We drop our bikes, flopping onto the grass to get our breath back. The race had cheered me up and I laugh out loud after the exhilarating ride, but when I turn to Sean, I soon realise he isn't joining in. I'm shocked to see tears mixed with the sweat.

         “Christ. What’s going on, mate?”

         “I’m in trouble.” Sean’s voice catches in his throat. “I don’t know what to do.” I wait for him to say more, but he scrubs away the tears and jumps up before I can ask him anything. “Fuck it. Let’s go.”

         Peeling his shirt from his sweaty back as he goes, he kicks off his sand shoes, runs down the grassy bank and dives into the water.

         I follow, unsure of what’s going on. He seems reckless and desperate. I can't think of what to say to him.

         “Come on!” I hear him shout.

         Sean is a strong swimmer and despite the current, he’s already in the middle of the river, striking out to the opposite bank.

         Despite how good the cool water looks, I reconsider, just for a moment, whether to join him. I’m unsure of the current, it looks strong.

         A rope hangs from a branch of a large paperbark tree on the riverbank. I decide to swing into the water, gasping at the sudden chill. Cutting through the fast-flowing river, I soon reach my friend.

         We mess about for a while. Sean seems better, more cheerful. We joke, dunking each other under the water and having races to the opposite side.

         We’re lying on the bank, getting warm, Sean’s staring up at the towering rock face, downstream.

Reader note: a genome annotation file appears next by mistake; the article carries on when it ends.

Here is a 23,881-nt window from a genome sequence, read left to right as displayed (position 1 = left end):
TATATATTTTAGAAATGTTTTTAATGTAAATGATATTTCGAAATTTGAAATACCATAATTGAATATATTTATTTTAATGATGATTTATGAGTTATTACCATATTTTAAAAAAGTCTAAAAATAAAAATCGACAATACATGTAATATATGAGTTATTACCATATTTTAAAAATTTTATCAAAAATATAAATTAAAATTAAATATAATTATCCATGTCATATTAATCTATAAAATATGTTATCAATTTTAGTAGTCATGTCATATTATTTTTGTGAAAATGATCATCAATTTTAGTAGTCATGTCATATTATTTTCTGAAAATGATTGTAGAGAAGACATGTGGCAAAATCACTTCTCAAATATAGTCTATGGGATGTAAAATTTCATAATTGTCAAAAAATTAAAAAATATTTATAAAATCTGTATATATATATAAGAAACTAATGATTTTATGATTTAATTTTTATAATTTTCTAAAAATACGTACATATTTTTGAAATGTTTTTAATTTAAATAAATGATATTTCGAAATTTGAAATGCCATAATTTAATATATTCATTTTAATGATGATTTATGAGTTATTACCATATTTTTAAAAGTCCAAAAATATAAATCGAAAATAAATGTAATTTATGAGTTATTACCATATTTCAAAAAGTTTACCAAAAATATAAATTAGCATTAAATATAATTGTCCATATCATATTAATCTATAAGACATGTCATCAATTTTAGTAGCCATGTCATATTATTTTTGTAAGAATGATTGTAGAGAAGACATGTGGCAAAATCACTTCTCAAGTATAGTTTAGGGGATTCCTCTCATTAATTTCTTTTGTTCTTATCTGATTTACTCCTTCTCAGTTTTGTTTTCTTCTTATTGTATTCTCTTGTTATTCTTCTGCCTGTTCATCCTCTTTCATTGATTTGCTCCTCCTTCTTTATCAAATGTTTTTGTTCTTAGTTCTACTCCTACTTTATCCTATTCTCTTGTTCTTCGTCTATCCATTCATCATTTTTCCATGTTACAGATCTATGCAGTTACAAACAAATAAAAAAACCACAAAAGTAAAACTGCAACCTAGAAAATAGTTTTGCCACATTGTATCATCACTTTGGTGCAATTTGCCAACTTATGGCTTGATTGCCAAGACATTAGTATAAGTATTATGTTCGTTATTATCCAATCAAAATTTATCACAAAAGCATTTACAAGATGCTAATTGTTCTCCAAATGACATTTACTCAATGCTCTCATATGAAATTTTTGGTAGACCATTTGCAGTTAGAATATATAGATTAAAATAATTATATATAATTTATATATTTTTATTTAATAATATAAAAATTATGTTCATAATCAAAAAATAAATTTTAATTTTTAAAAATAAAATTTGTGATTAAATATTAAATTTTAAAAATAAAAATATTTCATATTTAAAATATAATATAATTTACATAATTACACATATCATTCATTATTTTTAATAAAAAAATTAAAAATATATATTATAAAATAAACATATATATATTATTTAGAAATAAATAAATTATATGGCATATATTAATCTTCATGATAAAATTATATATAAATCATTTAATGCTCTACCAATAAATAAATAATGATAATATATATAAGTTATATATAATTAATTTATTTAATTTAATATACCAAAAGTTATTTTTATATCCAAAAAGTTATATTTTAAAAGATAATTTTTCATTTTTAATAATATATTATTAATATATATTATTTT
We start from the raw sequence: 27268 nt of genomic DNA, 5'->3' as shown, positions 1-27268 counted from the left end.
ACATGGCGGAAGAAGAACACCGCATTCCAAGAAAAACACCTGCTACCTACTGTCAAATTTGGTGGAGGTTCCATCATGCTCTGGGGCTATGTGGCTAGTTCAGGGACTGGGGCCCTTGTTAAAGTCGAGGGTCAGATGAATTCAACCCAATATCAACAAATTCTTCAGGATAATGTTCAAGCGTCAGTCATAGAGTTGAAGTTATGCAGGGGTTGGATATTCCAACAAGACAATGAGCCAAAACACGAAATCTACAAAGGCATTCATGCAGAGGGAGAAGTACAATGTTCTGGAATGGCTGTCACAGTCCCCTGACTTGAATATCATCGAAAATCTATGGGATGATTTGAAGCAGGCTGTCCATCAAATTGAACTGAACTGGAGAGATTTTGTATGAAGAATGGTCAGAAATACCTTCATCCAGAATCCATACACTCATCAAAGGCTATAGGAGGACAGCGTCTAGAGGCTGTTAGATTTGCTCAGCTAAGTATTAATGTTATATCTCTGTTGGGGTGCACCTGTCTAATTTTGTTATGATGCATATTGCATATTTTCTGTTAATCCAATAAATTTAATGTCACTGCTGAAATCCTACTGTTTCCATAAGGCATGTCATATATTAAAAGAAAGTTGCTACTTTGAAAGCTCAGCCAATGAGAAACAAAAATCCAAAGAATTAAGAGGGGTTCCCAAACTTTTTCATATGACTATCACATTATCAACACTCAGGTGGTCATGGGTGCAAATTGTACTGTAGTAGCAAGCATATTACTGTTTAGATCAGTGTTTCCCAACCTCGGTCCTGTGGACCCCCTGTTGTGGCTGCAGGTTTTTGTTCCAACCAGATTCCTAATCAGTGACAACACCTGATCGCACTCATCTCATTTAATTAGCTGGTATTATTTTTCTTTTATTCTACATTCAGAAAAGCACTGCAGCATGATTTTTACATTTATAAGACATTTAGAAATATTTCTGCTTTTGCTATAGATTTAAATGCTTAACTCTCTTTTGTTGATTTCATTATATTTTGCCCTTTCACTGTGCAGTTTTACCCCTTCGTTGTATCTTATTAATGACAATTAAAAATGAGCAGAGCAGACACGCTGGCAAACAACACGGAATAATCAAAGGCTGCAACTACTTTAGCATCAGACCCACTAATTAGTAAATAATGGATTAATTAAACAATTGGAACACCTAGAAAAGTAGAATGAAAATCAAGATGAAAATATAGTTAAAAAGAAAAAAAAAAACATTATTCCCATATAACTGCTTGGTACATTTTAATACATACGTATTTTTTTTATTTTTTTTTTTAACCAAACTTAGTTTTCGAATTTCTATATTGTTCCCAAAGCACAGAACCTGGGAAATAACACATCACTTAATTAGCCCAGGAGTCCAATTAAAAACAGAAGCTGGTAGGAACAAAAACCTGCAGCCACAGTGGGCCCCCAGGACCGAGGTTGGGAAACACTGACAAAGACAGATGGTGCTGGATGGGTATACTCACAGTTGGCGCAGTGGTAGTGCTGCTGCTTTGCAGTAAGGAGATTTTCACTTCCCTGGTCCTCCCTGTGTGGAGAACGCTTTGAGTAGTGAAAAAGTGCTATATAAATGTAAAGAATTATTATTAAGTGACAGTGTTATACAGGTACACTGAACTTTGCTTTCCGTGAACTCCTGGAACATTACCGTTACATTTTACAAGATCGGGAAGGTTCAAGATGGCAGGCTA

“How high do you reckon it is, Ben?”

         He squints up at the overhanging rock.

         “It’s probably about fifty feet to the water.”

         “I’m going to climb up. Are you coming, or are you scared?”

         I decide to go along with what he wants to do. We dry ourselves, and wearing just our shorts and shoes, scramble up the steep track to the top of the cliff.

         It seems higher than I figured. Sean gives me what I suppose he thought was a playful nudge. It scares the shit out of me,

         “Christ, mate, don’t do that. I could have gone over.”

         Sean sneers, “Lots of kids have jumped off here. It’s not that high, it just seems like it.”

          I wonder how deep the water is at the bottom of the cliff.

         “Anyone crazy enough to jump from here would need to check the depth and make sure there’re no rocks or…

         ”Sean interrupts, “It’d be a blast. Let’s do it! Together?”

         I can see by the excitement on his face, he wants to jump.

         I shake my head. “No way! Come on, let’s get back. Mum will wonder where we are.”

         ”You’re such a mummy’s boy. It’s time you grew up. You know nothing.” Sean gives me a piercing glare, a look I’ve never seen before.

          “What’s got into you, mate? You’ve been acting strange all day,” I challenge him. He’s making me uneasy. I just want to get home.

         “You wouldn’t understand, you’re just a kid.”

         ” I’m seventeen. Shit, you’re only six months older than me.” He’s pissing me off with his big man's attitude.